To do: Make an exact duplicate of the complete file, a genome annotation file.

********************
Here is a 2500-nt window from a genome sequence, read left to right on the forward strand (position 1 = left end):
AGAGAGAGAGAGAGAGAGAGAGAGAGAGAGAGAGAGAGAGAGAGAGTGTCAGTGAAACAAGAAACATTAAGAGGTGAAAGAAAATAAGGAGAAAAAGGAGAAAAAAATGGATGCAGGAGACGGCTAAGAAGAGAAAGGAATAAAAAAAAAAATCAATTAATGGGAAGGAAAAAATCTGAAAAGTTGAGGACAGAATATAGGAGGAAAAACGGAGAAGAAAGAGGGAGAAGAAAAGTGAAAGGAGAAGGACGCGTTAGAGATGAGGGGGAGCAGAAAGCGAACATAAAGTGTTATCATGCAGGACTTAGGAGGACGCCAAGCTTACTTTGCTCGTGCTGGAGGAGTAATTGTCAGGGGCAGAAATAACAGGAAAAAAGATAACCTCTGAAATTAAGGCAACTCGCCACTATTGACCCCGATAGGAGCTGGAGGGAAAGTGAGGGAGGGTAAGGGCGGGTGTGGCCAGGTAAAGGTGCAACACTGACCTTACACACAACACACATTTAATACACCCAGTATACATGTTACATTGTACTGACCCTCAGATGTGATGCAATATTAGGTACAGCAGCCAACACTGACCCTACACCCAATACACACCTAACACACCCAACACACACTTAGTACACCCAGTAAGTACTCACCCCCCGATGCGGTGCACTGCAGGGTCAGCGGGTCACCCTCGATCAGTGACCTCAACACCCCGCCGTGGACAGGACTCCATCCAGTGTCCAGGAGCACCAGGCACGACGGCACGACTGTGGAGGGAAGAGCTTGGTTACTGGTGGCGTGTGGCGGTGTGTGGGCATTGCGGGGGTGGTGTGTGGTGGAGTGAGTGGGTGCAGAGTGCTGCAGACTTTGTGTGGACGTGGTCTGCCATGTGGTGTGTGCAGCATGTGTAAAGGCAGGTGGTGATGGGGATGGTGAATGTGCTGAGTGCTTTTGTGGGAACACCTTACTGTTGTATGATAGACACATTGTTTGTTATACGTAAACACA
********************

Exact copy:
Here is a 2500-nt window from a genome sequence, read left to right on the forward strand (position 1 = left end):
AGAGAGAGAGAGAGAGAGAGAGAGAGAGAGAGAGAGAGAGAGAGAGTGTCAGTGAAACAAGAAACATTAAGAGGTGAAAGAAAATAAGGAGAAAAAGGAGAAAAAAATGGATGCAGGAGACGGCTAAGAAGAGAAAGGAATAAAAAAAAAAATCAATTAATGGGAAGGAAAAAATCTGAAAAGTTGAGGACAGAATATAGGAGGAAAAACGGAGAAGAAAGAGGGAGAAGAAAAGTGAAAGGAGAAGGACGCGTTAGAGATGAGGGGGAGCAGAAAGCGAACATAAAGTGTTATCATGCAGGACTTAGGAGGACGCCAAGCTTACTTTGCTCGTGCTGGAGGAGTAATTGTCAGGGGCAGAAATAACAGGAAAAAAGATAACCTCTGAAATTAAGGCAACTCGCCACTATTGACCCCGATAGGAGCTGGAGGGAAAGTGAGGGAGGGTAAGGGCGGGTGTGGCCAGGTAAAGGTGCAACACTGACCTTACACACAACACACATTTAATACACCCAGTATACATGTTACATTGTACTGACCCTCAGATGTGATGCAATATTAGGTACAGCAGCCAACACTGACCCTACACCCAATACACACCTAACACACCCAACACACACTTAGTACACCCAGTAAGTACTCACCCCCCGATGCGGTGCACTGCAGGGTCAGCGGGTCACCCTCGATCAGTGACCTCAACACCCCGCCGTGGACAGGACTCCATCCAGTGTCCAGGAGCACCAGGCACGACGGCACGACTGTGGAGGGAAGAGCTTGGTTACTGGTGGCGTGTGGCGGTGTGTGGGCATTGCGGGGGTGGTGTGTGGTGGAGTGAGTGGGTGCAGAGTGCTGCAGACTTTGTGTGGACGTGGTCTGCCATGTGGTGTGTGCAGCATGTGTAAAGGCAGGTGGTGATGGGGATGGTGAATGTGCTGAGTGCTTTTGTGGGAACACCTTACTGTTGTATGATAGACACATTGTTTGTTATACGTAAACACA